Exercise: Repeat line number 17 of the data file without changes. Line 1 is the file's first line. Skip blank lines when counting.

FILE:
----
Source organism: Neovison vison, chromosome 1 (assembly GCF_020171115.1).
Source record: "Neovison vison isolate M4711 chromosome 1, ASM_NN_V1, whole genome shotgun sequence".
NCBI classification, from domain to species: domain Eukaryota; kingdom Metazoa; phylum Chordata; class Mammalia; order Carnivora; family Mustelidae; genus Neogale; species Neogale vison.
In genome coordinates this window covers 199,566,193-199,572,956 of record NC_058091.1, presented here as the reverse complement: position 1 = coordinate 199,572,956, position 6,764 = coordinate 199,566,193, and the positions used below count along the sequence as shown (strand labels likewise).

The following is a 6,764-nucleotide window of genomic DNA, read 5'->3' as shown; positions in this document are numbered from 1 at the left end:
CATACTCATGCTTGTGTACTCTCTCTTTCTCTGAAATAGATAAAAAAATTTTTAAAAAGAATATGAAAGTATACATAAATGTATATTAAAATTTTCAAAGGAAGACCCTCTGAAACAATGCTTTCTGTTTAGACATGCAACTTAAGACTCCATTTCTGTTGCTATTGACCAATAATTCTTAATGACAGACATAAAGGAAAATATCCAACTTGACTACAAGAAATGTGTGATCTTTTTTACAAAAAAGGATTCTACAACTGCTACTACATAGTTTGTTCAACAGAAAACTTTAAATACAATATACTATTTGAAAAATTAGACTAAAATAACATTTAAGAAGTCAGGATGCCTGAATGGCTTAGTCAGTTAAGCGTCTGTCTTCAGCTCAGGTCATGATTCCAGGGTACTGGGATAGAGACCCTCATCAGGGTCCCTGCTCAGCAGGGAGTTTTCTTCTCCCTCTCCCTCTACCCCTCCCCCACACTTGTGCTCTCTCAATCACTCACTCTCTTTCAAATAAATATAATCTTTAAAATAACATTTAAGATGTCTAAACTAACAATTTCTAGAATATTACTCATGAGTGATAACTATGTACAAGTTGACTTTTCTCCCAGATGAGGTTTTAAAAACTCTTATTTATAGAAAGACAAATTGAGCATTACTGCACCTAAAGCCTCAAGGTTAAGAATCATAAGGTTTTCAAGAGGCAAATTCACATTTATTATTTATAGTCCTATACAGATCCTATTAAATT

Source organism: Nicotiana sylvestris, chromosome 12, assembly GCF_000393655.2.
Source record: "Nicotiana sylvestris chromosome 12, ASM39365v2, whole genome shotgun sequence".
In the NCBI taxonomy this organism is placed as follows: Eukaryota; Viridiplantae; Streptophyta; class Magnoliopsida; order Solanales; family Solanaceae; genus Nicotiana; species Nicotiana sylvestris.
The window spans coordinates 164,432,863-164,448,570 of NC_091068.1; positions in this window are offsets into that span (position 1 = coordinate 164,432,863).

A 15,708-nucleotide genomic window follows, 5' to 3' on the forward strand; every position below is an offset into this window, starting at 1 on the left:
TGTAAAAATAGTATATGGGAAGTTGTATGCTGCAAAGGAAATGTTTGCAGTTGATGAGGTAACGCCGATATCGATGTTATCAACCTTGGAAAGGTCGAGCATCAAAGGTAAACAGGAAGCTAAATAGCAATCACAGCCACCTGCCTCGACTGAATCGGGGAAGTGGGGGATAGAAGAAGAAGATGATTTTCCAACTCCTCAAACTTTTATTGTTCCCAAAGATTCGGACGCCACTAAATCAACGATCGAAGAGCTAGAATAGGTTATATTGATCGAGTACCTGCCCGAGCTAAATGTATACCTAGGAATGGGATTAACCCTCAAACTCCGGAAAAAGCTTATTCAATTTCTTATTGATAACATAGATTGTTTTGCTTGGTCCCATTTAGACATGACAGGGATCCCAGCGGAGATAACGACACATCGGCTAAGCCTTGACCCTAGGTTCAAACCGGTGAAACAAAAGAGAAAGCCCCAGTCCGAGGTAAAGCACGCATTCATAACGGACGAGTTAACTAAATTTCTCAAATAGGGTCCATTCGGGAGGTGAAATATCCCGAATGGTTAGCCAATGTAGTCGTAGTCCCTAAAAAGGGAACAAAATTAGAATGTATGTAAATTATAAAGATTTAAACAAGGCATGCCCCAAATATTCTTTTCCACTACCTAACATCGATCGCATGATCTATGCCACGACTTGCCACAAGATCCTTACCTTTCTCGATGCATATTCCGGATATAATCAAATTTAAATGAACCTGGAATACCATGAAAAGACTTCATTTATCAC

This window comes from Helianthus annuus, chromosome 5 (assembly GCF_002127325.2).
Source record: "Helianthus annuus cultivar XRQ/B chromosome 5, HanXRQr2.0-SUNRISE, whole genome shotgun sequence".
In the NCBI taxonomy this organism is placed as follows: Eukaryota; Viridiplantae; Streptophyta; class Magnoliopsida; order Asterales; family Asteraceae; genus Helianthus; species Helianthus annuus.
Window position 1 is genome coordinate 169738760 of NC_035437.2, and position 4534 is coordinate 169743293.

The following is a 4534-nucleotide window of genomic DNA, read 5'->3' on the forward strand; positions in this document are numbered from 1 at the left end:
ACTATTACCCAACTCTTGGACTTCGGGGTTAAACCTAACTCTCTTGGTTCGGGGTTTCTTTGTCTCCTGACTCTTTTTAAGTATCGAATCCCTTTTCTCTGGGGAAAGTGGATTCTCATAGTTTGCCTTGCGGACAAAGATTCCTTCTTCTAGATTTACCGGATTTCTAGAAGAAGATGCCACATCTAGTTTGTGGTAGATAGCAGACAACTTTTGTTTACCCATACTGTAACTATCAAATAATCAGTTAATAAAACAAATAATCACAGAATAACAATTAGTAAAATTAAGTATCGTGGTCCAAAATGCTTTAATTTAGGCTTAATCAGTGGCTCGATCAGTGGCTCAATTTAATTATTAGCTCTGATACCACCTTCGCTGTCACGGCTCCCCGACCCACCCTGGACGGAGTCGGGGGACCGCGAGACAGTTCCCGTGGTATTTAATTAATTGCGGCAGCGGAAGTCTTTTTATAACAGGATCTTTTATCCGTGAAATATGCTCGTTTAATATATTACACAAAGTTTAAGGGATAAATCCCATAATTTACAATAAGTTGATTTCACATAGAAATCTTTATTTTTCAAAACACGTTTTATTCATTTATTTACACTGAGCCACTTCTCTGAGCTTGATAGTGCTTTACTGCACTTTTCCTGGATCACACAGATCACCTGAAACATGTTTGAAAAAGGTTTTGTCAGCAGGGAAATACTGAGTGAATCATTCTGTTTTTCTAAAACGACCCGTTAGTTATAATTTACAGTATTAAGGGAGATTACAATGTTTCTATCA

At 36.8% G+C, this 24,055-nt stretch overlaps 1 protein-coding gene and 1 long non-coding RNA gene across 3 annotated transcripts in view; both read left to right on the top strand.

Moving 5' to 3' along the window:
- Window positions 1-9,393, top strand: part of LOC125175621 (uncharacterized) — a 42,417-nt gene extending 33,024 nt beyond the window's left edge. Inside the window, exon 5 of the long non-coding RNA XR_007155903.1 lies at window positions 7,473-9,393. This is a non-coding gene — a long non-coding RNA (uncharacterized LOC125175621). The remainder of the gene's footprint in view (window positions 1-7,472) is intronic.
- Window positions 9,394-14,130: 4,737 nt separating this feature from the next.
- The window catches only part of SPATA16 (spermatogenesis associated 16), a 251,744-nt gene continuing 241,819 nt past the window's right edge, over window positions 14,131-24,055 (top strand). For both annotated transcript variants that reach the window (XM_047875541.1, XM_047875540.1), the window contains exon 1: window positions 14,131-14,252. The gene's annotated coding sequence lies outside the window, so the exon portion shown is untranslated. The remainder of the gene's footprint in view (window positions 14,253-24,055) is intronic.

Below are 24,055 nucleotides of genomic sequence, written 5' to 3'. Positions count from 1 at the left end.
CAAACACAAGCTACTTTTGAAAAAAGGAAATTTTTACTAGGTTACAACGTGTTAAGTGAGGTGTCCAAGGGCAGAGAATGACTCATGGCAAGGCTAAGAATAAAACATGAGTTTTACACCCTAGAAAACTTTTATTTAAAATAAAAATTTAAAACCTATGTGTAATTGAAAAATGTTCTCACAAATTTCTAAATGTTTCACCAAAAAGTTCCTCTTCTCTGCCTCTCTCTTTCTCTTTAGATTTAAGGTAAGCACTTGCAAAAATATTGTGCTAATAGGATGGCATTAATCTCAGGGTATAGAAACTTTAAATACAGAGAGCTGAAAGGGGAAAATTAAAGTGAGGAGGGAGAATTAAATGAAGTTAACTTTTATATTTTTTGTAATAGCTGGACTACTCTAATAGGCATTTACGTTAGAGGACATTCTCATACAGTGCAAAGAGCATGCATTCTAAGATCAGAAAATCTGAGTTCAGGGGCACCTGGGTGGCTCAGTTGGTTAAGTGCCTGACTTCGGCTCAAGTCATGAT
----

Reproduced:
The following is a 4534-nucleotide window of genomic DNA, read 5'->3' on the forward strand; positions in this document are numbered from 1 at the left end: